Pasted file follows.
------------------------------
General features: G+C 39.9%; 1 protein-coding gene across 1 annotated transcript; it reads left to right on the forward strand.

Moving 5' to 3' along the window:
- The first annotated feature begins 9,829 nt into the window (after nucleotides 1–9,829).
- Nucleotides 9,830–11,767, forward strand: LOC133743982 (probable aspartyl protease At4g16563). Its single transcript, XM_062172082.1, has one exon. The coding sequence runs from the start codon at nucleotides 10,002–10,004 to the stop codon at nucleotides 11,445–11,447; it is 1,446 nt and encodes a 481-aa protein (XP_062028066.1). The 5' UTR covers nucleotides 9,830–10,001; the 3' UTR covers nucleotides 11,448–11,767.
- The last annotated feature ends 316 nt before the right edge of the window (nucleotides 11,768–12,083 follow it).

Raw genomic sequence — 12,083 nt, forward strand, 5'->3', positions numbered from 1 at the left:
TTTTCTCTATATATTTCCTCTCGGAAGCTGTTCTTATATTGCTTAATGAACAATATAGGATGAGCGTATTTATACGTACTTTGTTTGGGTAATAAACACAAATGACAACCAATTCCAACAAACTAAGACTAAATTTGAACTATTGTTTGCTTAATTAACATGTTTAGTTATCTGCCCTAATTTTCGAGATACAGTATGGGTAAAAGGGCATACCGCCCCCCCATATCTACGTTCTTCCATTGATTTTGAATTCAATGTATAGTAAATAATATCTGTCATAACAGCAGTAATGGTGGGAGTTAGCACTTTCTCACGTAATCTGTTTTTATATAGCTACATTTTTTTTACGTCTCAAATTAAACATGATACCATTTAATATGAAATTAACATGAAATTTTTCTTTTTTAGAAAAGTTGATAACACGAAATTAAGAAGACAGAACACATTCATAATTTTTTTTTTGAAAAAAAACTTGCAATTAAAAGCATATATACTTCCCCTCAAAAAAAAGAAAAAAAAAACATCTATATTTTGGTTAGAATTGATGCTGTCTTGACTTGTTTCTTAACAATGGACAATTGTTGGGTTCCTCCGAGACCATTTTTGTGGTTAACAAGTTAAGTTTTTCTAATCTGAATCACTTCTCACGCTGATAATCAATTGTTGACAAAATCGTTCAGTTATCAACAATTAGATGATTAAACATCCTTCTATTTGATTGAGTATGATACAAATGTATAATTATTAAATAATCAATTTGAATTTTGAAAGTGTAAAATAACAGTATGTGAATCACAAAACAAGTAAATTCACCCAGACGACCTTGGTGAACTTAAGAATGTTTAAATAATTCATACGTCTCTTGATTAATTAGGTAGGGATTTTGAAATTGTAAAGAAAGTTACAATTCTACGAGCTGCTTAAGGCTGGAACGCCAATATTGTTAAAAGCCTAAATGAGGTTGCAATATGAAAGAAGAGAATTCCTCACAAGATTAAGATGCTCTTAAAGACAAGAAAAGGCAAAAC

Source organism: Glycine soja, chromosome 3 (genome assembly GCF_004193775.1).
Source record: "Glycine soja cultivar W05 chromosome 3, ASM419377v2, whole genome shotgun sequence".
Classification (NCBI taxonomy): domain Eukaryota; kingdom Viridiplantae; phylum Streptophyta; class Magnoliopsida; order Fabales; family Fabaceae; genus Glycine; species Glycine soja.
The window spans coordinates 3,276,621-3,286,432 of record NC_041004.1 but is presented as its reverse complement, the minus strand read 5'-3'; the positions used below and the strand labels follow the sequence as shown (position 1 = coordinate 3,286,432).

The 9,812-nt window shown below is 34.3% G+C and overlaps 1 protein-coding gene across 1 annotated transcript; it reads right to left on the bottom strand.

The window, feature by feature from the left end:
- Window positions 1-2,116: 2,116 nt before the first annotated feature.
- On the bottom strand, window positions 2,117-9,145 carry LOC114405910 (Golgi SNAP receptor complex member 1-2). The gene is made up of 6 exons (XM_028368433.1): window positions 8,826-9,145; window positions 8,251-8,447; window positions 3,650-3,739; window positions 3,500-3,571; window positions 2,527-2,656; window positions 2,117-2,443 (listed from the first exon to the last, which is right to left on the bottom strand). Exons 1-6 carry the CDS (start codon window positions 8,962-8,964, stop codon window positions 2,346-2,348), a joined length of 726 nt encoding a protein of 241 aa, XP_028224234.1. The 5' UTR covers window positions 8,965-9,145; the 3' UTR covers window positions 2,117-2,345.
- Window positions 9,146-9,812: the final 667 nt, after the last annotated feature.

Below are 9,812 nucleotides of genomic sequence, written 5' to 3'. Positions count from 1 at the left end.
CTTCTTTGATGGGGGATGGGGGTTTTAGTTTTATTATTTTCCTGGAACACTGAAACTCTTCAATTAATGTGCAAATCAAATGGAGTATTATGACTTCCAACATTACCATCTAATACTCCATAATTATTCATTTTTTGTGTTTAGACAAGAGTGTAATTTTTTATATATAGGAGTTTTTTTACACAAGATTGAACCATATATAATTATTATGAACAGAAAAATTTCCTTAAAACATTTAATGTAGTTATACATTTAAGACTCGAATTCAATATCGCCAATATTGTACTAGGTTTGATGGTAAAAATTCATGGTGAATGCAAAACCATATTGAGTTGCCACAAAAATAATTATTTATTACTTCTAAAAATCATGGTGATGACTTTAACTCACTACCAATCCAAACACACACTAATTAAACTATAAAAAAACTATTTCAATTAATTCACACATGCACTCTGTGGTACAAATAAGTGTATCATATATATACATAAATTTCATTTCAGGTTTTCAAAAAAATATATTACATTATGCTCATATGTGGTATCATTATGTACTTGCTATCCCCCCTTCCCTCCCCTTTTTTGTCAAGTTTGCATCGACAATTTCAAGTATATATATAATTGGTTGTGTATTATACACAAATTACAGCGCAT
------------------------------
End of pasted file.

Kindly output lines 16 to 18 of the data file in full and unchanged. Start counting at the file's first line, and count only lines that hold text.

- Window positions 9,146-9,812: the final 667 nt, after the last annotated feature.

Below are 9,812 nucleotides of genomic sequence, written 5' to 3'. Positions count from 1 at the left end.
CTTCTTTGATGGGGGATGGGGGTTTTAGTTTTATTATTTTCCTGGAACACTGAAACTCTTCAATTAATGTGCAAATCAAATGGAGTATTATGACTTCCAACATTACCATCTAATACTCCATAATTATTCATTTTTTGTGTTTAGACAAGAGTGTAATTTTTTATATATAGGAGTTTTTTTACACAAGATTGAACCATATATAATTATTATGAACAGAAAAATTTCCTTAAAACATTTAATGTAGTTATACATTTAAGACTCGAATTCAATATCGCCAATATTGTACTAGGTTTGATGGTAAAAATTCATGGTGAATGCAAAACCATATTGAGTTGCCACAAAAATAATTATTTATTACTTCTAAAAATCATGGTGATGACTTTAACTCACTACCAATCCAAACACACACTAATTAAACTATAAAAAAACTATTTCAATTAATTCACACATGCACTCTGTGGTACAAATAAGTGTATCATATATATACATAAATTTCATTTCAGGTTTTCAAAAAAATATATTACATTATGCTCATATGTGGTATCATTATGTACTTGCTATCCCCCCTTCCCTCCCCTTTTTTGTCAAGTTTGCATCGACAATTTCAAGTATATATATAATTGGTTGTGTATTATACACAAATTACAGCGCAT